South Africa still grapples with the issue of land ownership. It is a highly emotive subject in the country and deeply rooted in our history. Many believe that it is central to how the country can move forward in addressing the injustices perpetuated in the past.
In 2016, a study conducted over nine years by the Department of Rural Development and Land Reform (DRDLR) showed that 79% of land is privately owned, while the state owns about 17 million hectares of land in the country. South Africa remains hugely unequal, with black South Africans still dispossessed of land and many still homeless.
For South Africans, land is a symbol of far more than an expanse of soil. For most people, it has nothing to do with agriculture at all.
Historically, the demand by black freedom movements for the return of the land meant the return of the country to its people. It was directed not only at ownership of farms but also at minority control of the economy and society.
These are but some of the many concerns that necessitated a land debate in Mpumalanga where the Minister of Agriculture, Land Reform and RuralMinister Didiza further indicated that the department also needs to be sensitive to other issues such as “what happens to a person who bought land in the open market and has not benefitted or inherited a piece of land?” She therefore emphasised that in as much as the land issue may be explosive and emotive, we need to deal with the issues rationally without attaching emotions to it.
Attendees raised several concerns, with one farmer wanting to know what land the department will be target for expropriation and when a document will be produced to outline the process. In her response, the minister indicated that a legal framework has not been finalised. She, however, mentioned that land that is lying could be considered and indicated that such as land ceiling should also be considered.
Another participant wanted to know whether the ‘willing buyer, – willing seller’ will still be used if Section 25 is reviewed. The minister indicated that expropriation without compensation was one of the tools that would be considered. She indicated that it should not forget that there are some landowners who are willing to donate their land.
The minister also noted the issue of women access to land as part of the issues that the report of the Advisory Panel Report on Land Reform and Agriculture highlighted. She sighted that the report has noted that, although women in SA’s rural societies are responsible for most of the agricultural food production and household labour, the patriarchal nature of African society precludes them from owning land and putting it up as collateral to secure funding for expanding their farming operations or for debt management. While it is true that in its purest form, the decision-making unit in Development, Ms Thoko Didiza addressed a crowd of students and land reform stakeholders on 16 of August 2019 at the University of Mpumalanga, Mbombela Campus.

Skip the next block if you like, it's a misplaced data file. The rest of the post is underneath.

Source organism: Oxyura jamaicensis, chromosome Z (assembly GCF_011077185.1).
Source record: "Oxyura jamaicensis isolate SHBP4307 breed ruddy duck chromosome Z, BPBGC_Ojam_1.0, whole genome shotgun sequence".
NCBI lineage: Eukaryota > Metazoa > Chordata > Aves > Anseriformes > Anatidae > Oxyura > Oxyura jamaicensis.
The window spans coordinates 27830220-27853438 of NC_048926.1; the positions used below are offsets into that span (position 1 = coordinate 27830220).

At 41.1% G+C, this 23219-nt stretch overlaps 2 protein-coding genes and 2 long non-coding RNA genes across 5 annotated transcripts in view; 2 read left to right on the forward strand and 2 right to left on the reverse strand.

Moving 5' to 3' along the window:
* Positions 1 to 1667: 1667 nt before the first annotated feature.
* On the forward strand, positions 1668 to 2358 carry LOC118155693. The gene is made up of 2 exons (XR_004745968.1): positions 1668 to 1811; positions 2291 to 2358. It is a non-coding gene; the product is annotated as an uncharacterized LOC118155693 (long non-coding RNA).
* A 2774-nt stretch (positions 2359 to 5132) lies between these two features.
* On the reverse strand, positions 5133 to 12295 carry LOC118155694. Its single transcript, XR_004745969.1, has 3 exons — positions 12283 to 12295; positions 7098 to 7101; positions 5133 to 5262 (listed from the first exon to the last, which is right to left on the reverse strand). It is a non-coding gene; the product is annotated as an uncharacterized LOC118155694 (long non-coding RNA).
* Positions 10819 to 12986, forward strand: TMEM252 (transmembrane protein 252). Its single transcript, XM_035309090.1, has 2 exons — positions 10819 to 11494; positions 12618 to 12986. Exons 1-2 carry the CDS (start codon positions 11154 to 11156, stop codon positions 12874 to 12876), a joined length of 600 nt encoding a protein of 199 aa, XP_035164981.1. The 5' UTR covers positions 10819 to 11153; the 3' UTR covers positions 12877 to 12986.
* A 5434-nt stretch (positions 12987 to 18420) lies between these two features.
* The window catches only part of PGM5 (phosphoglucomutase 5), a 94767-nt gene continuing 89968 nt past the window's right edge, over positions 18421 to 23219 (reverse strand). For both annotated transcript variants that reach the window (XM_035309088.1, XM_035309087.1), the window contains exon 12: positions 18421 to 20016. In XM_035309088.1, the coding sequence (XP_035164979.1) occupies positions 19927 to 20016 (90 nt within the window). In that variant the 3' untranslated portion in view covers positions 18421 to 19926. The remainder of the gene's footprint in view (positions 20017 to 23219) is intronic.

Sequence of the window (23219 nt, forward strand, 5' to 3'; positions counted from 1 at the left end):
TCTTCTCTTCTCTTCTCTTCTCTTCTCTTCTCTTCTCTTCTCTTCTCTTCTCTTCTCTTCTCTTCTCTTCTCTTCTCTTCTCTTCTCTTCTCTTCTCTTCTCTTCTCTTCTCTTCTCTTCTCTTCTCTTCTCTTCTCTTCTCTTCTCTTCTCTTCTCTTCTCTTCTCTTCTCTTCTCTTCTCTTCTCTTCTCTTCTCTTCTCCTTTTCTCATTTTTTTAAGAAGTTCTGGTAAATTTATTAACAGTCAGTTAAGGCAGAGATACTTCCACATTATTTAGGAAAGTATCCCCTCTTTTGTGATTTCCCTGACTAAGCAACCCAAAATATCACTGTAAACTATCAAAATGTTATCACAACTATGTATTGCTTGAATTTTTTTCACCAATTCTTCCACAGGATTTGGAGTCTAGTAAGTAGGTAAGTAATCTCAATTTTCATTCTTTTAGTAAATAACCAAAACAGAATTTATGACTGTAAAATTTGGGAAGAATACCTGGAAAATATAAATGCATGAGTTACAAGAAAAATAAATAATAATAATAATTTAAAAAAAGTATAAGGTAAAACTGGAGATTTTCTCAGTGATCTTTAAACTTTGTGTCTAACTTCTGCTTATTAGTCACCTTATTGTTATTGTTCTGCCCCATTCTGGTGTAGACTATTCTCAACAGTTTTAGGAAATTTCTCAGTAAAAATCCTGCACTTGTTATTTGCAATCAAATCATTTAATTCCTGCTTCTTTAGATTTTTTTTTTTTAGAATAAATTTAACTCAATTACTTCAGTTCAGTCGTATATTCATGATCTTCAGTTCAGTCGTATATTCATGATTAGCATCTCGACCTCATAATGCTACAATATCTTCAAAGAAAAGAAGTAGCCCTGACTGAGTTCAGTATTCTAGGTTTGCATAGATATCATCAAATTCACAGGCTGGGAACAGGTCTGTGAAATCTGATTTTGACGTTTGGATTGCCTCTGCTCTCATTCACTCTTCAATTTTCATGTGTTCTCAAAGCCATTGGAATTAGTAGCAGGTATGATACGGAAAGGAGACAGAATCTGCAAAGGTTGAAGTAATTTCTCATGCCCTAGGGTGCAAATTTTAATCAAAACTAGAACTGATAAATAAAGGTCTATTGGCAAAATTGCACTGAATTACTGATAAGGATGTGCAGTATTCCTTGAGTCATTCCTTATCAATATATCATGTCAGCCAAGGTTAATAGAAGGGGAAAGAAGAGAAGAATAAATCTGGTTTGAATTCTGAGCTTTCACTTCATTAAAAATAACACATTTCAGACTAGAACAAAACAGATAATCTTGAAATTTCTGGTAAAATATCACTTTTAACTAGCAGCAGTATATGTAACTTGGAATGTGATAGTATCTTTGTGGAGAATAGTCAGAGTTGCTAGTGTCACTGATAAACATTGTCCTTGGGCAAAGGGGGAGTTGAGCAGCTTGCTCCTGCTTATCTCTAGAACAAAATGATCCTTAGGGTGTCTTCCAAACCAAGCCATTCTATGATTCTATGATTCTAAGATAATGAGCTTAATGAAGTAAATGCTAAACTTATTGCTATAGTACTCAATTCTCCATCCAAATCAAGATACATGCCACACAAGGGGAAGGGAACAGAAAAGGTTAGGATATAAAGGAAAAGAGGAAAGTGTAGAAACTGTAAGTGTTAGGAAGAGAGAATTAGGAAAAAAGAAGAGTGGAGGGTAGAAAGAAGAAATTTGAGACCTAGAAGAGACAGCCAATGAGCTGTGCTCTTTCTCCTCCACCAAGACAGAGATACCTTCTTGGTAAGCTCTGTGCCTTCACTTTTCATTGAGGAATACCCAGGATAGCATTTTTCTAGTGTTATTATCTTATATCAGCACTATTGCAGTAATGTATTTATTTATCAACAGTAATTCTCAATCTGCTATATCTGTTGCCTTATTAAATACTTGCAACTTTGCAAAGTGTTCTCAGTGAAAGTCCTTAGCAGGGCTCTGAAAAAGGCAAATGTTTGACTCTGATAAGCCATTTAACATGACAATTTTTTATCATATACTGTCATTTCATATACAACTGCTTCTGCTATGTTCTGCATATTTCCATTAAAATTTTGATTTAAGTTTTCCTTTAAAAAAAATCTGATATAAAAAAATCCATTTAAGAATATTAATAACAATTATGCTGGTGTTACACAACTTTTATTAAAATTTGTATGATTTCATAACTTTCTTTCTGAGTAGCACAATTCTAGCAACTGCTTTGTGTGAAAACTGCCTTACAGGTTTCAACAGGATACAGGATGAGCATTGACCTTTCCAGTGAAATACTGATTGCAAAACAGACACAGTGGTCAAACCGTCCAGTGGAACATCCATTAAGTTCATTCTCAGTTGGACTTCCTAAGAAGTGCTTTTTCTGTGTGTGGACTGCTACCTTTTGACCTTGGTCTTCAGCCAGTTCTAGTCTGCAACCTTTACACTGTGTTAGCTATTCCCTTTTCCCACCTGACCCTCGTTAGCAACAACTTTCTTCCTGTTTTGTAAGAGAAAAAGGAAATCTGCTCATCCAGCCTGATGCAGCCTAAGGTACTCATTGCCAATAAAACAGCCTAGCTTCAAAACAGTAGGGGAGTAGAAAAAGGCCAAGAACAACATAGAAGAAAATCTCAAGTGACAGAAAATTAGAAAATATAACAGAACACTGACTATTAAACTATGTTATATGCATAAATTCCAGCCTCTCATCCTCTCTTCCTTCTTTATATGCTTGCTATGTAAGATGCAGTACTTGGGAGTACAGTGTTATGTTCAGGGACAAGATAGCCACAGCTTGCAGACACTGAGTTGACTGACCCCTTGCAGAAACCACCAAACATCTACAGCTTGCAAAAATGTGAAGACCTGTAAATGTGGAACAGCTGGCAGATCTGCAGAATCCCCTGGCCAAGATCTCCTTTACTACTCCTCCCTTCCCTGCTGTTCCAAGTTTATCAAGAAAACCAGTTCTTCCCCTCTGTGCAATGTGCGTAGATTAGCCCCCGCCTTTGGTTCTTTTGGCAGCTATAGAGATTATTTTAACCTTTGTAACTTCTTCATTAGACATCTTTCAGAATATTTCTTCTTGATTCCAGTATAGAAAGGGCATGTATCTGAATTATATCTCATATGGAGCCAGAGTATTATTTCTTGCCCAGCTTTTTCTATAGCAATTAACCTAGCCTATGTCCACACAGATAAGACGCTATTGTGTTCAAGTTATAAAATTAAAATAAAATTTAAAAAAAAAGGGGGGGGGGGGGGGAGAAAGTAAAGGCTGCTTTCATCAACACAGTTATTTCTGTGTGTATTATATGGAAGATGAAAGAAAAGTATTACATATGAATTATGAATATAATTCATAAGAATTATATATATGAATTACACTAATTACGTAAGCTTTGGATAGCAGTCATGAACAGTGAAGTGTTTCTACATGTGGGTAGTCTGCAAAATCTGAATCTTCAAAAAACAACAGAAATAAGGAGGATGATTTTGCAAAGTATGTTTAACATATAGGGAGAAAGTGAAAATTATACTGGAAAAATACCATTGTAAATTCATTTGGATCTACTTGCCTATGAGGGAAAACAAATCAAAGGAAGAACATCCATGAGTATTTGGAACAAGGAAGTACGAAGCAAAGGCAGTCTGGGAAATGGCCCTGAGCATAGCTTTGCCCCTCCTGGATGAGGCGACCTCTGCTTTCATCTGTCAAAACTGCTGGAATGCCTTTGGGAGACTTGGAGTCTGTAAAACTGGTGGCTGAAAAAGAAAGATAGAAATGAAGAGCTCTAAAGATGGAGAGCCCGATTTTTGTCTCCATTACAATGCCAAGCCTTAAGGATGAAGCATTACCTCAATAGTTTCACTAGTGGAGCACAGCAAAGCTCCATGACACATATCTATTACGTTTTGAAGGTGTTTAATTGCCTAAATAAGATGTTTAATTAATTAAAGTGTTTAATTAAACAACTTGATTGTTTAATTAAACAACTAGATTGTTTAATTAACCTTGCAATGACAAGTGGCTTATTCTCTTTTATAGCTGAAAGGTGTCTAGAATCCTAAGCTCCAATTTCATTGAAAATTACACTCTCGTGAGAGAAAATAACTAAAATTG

Land reform remains one of the key issues for the institution given their history as a former College of Agriculture. In addition, the province on its own is agricultural dominant with more than 68% of the land is used for agriculture. A large proportion of SA’s citrus, grain, subtropical and deciduous fruits come from Mpumalanga.
The province is an exporter of macadamia nuts, a sector that is growing at a remarkable fast pace. Companies such as McCain, Nestlé and PepsiCo use the province’s rich agricultural produce, and there are pulp and paper plants (Sappi and Mondi), fertiliser facilities and textile manufacturing concerns. Addressing a conference hall packed, the Minister began her address as she indicated that the 1913 Natives Land Act hit the nail in the codification of dispossession into law. “This act led to large masses of people becoming pariahs in the land of their forefathers, as indicated by Sol Plaatjie in his book”, said the minister. any society is the family, where women are included in the process, the fact is that in rural communities, women are often overlooked when it comes to issues regarding land ownership, although they are the ones that work it. Rules of access and inheritance in rural societies favour men over women and women with children over those without.
As she drew towards conclusion, the minister said that spatial integration and economic livelihood should be investigated. She said that there remains unequal land ownership in this our country, which cannot be overlooked, and the onus is upon the current generation to deal with the current issues.
She furthermore indicated that the state has heeded the call to release the land that it owns for agriculture and land development, the process which Deputy President David Mabuza is busy with.
There have been several discussions, including the 2005 Land Summit, which were held to discuss the land issue. Some of the Summit’s resolutions are now being revisited, such as the land expropriation and land tax. These are some of the proposals that were made and are part of the report.
The slow pace of land reform continues to be a thorn in the flesh, with some of the political organisations such as the Economic Freedom Front (EFF) and the ruling party, the African National Congress (ANC) calling for land expropriation without compensation. It is such discussions that have led to the discussions on whether the Constitution (Section 25), needed to be amended or not, which were followed by the nationwide consultations which took place in the previous year.